Charitable 'police' fund called scam; Police say at least 9 people, many elderly, donated to fake 'Police Assistance Association.'
[Indianapolis, IN]

By Tom Spalding Staff Writer
March 17, 2001, Saturday, City Final Edition
Copyright 2001 The Indianapolis Star
The Indianapolis Star
March 17, 2001, Saturday, City Final Edition

(INDIANAPOLIS, Ind.) -- Police say at least nine people, many of them elderly, fell victim this week to an apparent fund-raising scam operated by a company that claims to represent Indiana's "Police Assistance Association."

Investigators say no such group has links to local police organizations, and it appears to be just the latest example of con artists preying on the good intentions of people willing to help law enforcement agencies.

"They target these groups because they know if people hear 'fire' or 'police,' they are more inclined to want to help out," said Sheila Adkins, a spokeswoman with the Council of Better Business Bureaus in Arlington, Va.

"These con artists like to play on emotions -- 'Don't you want to help your police department?' -- and people, they think it's legitimate."

Phony police solicitations are common in the Indianapolis area. Since 1997, police in Marion and surrounding counties have investigated at least three other cases.

Authorities say such scams tarnish the efforts of legitimate groups such as the Fraternal Order of Police Lodge No. 86, the Indiana State Police Alliance or the Indiana Troopers Association.

Darin Fishburn , director of marketing and fund raising for the local FOP lodge, said his organization does make year-round fund-raising calls.

Fraudulent competition, he said, "makes it difficult on the honest guy."

Indianapolis police received more than 50 complaints Friday after news reports appeared about the "Police Assistance Association" solicitations. A one-page let ter requests $15 for a crime-prevention fund.

The letter tells citizens, "Your contribution is absolutely essential, as well as very appreciated by your Police Assistance Association and your fellow neighbors. Future generations will be proud of what we have accomplished together."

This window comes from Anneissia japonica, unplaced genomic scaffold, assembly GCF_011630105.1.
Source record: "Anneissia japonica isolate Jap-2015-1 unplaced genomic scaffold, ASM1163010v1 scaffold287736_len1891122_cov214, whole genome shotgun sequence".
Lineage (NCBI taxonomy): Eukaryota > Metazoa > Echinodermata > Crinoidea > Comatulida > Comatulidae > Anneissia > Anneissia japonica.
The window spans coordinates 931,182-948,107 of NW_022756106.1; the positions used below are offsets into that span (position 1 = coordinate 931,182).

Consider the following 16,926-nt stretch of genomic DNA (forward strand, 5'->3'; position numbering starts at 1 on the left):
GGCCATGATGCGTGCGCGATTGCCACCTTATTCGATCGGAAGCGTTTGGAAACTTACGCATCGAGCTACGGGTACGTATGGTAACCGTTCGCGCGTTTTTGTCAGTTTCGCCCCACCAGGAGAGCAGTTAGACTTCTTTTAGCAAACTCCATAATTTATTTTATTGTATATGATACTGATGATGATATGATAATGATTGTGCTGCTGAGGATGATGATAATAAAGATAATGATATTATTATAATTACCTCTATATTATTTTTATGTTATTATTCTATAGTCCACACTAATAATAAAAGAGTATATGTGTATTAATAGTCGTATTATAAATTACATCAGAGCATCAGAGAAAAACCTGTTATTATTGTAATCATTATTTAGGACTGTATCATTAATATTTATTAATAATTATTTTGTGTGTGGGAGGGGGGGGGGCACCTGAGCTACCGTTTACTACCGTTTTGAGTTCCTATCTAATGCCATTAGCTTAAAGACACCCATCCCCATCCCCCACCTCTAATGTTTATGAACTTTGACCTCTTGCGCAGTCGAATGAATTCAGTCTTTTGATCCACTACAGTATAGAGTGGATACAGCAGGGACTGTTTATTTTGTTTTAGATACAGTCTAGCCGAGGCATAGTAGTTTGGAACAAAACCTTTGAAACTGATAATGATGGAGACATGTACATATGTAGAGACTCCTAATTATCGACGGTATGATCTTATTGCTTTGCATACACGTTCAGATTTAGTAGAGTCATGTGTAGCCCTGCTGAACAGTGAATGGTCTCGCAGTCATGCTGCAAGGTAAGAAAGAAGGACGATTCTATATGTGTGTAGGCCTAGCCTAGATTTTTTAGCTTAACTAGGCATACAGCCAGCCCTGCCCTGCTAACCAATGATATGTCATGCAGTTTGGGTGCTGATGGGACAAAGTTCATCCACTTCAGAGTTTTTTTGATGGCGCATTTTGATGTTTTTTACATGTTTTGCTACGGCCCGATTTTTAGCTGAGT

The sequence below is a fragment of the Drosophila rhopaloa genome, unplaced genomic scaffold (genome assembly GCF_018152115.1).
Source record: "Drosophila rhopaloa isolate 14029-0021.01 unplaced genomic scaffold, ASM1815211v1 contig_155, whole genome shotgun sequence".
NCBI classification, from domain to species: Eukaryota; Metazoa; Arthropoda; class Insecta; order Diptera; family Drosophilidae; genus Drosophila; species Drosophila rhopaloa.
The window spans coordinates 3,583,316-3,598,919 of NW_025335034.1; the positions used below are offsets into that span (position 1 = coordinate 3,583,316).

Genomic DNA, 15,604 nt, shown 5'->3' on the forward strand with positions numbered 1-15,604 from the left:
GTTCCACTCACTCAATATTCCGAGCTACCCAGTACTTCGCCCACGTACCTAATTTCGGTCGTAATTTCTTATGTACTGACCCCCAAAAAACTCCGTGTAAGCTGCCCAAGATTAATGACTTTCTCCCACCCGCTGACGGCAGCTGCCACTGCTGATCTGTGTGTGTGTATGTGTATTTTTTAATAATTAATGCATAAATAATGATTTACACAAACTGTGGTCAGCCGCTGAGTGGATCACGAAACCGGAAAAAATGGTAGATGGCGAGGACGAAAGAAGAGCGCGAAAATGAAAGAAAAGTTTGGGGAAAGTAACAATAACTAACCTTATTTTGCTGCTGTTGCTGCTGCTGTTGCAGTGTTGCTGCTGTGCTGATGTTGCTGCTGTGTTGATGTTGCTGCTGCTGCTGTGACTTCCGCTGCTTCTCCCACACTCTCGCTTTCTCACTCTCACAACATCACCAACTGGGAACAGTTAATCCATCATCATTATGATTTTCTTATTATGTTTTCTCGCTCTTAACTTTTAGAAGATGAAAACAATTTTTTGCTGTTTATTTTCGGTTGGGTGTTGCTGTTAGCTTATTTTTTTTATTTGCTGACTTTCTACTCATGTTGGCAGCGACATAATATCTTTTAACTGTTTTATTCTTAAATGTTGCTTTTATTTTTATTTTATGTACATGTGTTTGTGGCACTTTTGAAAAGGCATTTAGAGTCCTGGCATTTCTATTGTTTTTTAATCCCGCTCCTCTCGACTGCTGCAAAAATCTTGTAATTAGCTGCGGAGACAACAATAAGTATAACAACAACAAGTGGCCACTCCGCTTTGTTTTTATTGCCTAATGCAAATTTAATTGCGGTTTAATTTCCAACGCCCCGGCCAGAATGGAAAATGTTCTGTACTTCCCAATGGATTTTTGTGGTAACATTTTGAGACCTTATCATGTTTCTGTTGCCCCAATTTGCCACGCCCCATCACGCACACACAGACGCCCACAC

The letter, with a graphic of a badge and police car, has a local mailing address -- the 100 block of West Market Street, not far from police headquarters. However, a postmark on a Feb. 15 letter is from St. Petersburg, Fla.

City Crime Watch coordinator Shirley Purvitis spent Friday advising callers not to pay the money. She asked people to bring in or mail her the paperwork so she can forward it to the Marion County prosecutor's office. Authorities are working on getting a subpoena so they can collect any money sent to the address, which actually is a postal collection box.

"This is so fresh, I would hope they won't make much money off our people," Purvitis said.

Matt Steward, a spokesman for the Indiana attorney general, said the Police Assistance Association is not registered and will be investigated.

A 65-year-old woman received such a letter but didn't send in any money because she was suspicious when she couldn't find the name of the "Association" in the phone book. Then she read of the scam in The Indianapolis Star .

"I'm mad," she said, declining to give her name. "There's enough legitimate people wanting donations."

Anti-fraud advice It takes just a few extra steps to guard against charity fraud. Here are some tips suggested by police and charitable organizations:

Simply having the words "police" or "firefighter" in an organization's name doesn't mean police or firefighters are members of the group. Ask local fire and police departments to confirm if they have allowed another group to solicit funds for them.

Discard any solicitation that doesn't clearly identify the organization and its street address and phone number.

Ask phone solicitors for written information to be mailed to you confirming the group's nonprofit status.

Ignore emotional appeals or high-pressure appeals.

Ask telephone solicitors for their name and the name of their employer. Hang up if they refuse your request.

Never give a credit card number or personal information until you know who is calling you. Usually, all it takes is a quick check of the phone book for a local charity.

Contact the state attorney general if you become suspicious of a fund-raising group's tactics.

Full story: ...

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